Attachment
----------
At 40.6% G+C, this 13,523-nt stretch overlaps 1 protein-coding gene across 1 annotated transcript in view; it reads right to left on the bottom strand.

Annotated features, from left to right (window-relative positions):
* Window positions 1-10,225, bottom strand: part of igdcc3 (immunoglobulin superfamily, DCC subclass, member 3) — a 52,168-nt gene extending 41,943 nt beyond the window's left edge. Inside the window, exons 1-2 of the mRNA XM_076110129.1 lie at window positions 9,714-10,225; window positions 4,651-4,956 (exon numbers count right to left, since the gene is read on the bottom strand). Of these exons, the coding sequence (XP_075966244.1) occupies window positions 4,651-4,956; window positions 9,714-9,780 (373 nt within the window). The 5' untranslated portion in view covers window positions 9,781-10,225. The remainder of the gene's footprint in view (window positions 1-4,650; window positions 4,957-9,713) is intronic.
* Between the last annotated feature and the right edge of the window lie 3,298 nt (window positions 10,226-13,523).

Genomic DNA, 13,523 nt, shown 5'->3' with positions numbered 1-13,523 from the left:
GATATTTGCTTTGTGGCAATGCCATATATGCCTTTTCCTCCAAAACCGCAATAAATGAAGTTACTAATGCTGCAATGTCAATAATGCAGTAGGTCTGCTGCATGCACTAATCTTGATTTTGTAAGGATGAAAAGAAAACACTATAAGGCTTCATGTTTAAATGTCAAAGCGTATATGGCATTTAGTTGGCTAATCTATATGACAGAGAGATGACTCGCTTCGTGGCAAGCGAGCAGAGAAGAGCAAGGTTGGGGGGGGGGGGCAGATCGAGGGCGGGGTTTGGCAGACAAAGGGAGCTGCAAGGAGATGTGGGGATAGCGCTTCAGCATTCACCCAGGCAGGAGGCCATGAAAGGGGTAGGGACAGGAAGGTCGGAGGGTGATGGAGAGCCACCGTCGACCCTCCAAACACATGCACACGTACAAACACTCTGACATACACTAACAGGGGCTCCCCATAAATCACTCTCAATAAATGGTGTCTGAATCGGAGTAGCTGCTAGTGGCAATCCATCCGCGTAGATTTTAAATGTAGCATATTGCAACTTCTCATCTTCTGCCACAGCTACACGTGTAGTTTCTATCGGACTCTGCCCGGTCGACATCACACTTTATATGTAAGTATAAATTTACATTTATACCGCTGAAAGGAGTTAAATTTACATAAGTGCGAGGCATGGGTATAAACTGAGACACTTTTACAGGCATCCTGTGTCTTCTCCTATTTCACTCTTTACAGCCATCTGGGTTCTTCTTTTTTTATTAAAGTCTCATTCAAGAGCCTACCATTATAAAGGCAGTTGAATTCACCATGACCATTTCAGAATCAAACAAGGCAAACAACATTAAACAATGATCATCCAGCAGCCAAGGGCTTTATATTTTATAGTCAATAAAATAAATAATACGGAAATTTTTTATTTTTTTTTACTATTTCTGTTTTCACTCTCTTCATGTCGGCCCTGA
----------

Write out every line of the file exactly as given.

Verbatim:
At 40.6% G+C, this 13,523-nt stretch overlaps 1 protein-coding gene across 1 annotated transcript in view; it reads right to left on the bottom strand.

Annotated features, from left to right (window-relative positions):
* Window positions 1-10,225, bottom strand: part of igdcc3 (immunoglobulin superfamily, DCC subclass, member 3) — a 52,168-nt gene extending 41,943 nt beyond the window's left edge. Inside the window, exons 1-2 of the mRNA XM_076110129.1 lie at window positions 9,714-10,225; window positions 4,651-4,956 (exon numbers count right to left, since the gene is read on the bottom strand). Of these exons, the coding sequence (XP_075966244.1) occupies window positions 4,651-4,956; window positions 9,714-9,780 (373 nt within the window). The 5' untranslated portion in view covers window positions 9,781-10,225. The remainder of the gene's footprint in view (window positions 1-4,650; window positions 4,957-9,713) is intronic.
* Between the last annotated feature and the right edge of the window lie 3,298 nt (window positions 10,226-13,523).

Genomic DNA, 13,523 nt, shown 5'->3' with positions numbered 1-13,523 from the left:
GATATTTGCTTTGTGGCAATGCCATATATGCCTTTTCCTCCAAAACCGCAATAAATGAAGTTACTAATGCTGCAATGTCAATAATGCAGTAGGTCTGCTGCATGCACTAATCTTGATTTTGTAAGGATGAAAAGAAAACACTATAAGGCTTCATGTTTAAATGTCAAAGCGTATATGGCATTTAGTTGGCTAATCTATATGACAGAGAGATGACTCGCTTCGTGGCAAGCGAGCAGAGAAGAGCAAGGTTGGGGGGGGGGGGCAGATCGAGGGCGGGGTTTGGCAGACAAAGGGAGCTGCAAGGAGATGTGGGGATAGCGCTTCAGCATTCACCCAGGCAGGAGGCCATGAAAGGGGTAGGGACAGGAAGGTCGGAGGGTGATGGAGAGCCACCGTCGACCCTCCAAACACATGCACACGTACAAACACTCTGACATACACTAACAGGGGCTCCCCATAAATCACTCTCAATAAATGGTGTCTGAATCGGAGTAGCTGCTAGTGGCAATCCATCCGCGTAGATTTTAAATGTAGCATATTGCAACTTCTCATCTTCTGCCACAGCTACACGTGTAGTTTCTATCGGACTCTGCCCGGTCGACATCACACTTTATATGTAAGTATAAATTTACATTTATACCGCTGAAAGGAGTTAAATTTACATAAGTGCGAGGCATGGGTATAAACTGAGACACTTTTACAGGCATCCTGTGTCTTCTCCTATTTCACTCTTTACAGCCATCTGGGTTCTTCTTTTTTTATTAAAGTCTCATTCAAGAGCCTACCATTATAAAGGCAGTTGAATTCACCATGACCATTTCAGAATCAAACAAGGCAAACAACATTAAACAATGATCATCCAGCAGCCAAGGGCTTTATATTTTATAGTCAATAAAATAAATAATACGGAAATTTTTTATTTTTTTTTACTATTTCTGTTTTCACTCTCTTCATGTCGGCCCTGA